Attended a lecture on "Cholas in Karnataka" by Thiru P. Venkatesan, Superintending Archaeologist of the Archaeological Survey of India. Though the actual lecture was comfortably short compared to the extremely long one that I attended in December, it was packed with loads of information and trivia, The lecture began with the welcoming address following which Thiru Venkatesan took over. He started with a gist of Karnataka's history from the palaeolithic period to the rise of the Cholas in Tamil Nadu. He, then, described in detail the Chola conquest of Karnataka and the Tamil and Kannada inscriptions that help us trace the route of the Chola armies. The first major battle took place at Kaliyuru where the Chola army under Raja Raja Chola defeated a confederacy of 18 chieftains and successfully established Chola rule in Gangapadi. The event is commemorated by 18 herostones for each of the 18 fallen chieftains. During construction projects, workers have unearthed skeletons at the spot thereby confirming that Kaliyuru indeed was the site of a great battle. Following the battle, the Cholas conquered the Ganga capital Talakad and renamed it Rajarajapuram. The Kempapura inscription of 996 AD commemorates the early stages of the Chola invasion. The next places conquered by the the Cholas include Tadimalingi and Balamuri. At Mallurupatna nearby is found a Chola temple in a dilapidated condition. There are Tamil inscriptions on the plinth of the temple. Marehalli near Malavalli has a temple with a Kannada inscription which gives its name as Rajasraya Vinnagara after Raja Raja Chola. The Chola Narayana Temple at Agara has an endowment by Raja Raja Chola towards the Durga idol. At Hanasoge (Old Kannada "Panasoge") in Coorg, Raja Raja Chola defeated a local chieftain of the Chengalvan family with the assistance of his rival from the Kongalvan family. The event is commemorated in a Kannada inscription of Raja Raja Chola I known as the Malambi inscription. Another place associated with the Cholas is Chikkati where there is a sepulchral shrine strangely shaped in the form of a dolmen. Thiru. Venkatesan feels that Raja Raja Chola's expedition might have ultimately led him right upto the source of the Cauvery at Talakaveri in Coorg though he has no concrete evidence available to back it up.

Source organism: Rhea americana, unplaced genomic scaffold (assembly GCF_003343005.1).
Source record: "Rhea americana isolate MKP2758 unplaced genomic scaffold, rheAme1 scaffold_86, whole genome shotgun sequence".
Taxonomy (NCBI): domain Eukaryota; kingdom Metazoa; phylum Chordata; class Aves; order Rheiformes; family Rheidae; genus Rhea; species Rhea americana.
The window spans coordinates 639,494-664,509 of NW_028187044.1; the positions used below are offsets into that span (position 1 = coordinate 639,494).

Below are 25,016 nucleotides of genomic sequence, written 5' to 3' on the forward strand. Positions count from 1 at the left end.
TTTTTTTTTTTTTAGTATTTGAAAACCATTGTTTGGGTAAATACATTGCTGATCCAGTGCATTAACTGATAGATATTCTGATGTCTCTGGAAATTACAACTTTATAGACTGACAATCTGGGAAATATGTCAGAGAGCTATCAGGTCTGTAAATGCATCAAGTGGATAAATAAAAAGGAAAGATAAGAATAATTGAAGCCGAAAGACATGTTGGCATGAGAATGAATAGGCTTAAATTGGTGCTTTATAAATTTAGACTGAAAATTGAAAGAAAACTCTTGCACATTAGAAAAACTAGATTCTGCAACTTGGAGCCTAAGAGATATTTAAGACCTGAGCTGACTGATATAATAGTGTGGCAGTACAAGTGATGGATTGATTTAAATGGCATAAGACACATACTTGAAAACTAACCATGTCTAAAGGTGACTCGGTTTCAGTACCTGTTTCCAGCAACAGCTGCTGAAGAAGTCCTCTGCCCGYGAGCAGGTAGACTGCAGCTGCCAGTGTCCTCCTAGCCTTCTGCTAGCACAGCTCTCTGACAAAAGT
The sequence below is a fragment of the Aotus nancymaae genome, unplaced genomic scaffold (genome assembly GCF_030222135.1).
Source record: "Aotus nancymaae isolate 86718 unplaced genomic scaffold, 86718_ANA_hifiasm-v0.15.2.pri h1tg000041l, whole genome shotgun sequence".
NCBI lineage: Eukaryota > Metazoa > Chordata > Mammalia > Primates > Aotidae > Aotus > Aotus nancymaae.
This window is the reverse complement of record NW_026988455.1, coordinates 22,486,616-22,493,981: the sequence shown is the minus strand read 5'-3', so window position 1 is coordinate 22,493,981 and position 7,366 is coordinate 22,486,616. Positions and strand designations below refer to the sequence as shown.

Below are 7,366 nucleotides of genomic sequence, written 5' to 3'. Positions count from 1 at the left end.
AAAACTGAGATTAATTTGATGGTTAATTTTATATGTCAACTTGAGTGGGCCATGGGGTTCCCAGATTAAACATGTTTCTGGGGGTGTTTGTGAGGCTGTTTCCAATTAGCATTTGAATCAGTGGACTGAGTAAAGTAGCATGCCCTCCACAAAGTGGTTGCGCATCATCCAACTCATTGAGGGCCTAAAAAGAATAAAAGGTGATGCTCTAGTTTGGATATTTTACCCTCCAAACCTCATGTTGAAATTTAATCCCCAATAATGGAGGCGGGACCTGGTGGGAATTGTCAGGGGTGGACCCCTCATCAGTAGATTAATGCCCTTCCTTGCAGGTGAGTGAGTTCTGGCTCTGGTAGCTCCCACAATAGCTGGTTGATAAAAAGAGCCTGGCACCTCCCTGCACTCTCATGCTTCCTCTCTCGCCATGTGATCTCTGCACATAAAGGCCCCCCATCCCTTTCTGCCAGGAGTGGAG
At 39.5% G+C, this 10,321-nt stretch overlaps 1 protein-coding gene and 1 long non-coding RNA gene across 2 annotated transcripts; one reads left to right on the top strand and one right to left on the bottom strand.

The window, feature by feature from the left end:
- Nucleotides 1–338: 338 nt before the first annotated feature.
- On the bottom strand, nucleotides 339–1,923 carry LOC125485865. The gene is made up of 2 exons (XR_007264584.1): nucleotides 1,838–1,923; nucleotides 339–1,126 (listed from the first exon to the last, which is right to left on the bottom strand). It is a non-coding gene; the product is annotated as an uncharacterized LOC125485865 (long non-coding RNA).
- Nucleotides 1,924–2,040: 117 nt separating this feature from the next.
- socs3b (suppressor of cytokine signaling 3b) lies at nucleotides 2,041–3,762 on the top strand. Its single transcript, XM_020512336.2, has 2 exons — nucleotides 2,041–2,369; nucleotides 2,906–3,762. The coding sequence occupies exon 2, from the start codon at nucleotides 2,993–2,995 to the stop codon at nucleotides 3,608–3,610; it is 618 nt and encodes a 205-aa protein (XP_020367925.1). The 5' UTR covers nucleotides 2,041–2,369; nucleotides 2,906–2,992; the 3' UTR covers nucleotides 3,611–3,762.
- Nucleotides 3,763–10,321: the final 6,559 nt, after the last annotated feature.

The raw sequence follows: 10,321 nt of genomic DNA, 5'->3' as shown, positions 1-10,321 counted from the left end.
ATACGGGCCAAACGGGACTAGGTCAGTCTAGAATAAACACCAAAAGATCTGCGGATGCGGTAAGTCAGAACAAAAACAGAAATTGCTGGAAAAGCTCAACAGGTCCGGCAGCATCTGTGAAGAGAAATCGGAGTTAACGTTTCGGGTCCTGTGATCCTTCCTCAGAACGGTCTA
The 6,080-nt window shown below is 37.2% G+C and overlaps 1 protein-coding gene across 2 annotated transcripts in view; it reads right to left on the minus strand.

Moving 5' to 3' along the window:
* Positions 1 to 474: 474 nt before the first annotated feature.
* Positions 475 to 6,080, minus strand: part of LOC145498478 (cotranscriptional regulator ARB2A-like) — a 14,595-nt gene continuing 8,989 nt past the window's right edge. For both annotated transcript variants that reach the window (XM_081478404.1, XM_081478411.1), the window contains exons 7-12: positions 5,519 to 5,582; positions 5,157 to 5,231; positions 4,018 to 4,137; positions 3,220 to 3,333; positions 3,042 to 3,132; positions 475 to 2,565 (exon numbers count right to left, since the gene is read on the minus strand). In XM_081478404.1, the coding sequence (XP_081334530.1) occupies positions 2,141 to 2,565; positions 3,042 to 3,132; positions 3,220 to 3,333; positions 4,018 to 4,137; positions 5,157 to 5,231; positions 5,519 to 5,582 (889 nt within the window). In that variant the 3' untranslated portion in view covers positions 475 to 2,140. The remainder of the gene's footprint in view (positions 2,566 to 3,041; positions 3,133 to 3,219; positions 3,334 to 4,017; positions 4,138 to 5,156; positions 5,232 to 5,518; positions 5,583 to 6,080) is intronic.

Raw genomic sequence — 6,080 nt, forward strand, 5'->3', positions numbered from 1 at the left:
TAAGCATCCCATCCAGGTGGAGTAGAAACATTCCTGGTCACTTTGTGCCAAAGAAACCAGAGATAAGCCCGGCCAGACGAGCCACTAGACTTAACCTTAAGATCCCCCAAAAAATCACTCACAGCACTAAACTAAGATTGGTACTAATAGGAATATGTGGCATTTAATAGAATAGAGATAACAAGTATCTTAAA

The inscriptions at the Chellesvara Temple in Atakuru near Madduru record the treacherous killing of the Chola prince Rajaditya in the Battle of Takkolam (949) by the Ganga king Butuga at the behest of Rashtrakuta, Krishna III. The inscription is engraved in a herostone dedicated to a dog which took part in the battle. Thiru Venkatesan also had an interesting tale to tell about the dwarapalakas at the Airavateswarar temple in Darasuram which were originally carted off from Kalyani. The dwarapalakas are now hosted at the Thanjavur Art Gallery.
During the course of the speech, we also got to know a few interesting etymologies like the origins of the word "Madivala" from "Madaivilaga" and "Gulbarga" from "Kollibhaga" (Tamil Kollipakai). The lecture lasted for a couple of hours and ended with the guest lecturer being felicitated by Mr. T. S. Subramanian. This is the second lecture held by the Tamil Nadu Archaeology Department which I have attended and both were extremely informative for people interested in the subject. Such events are not to be missed.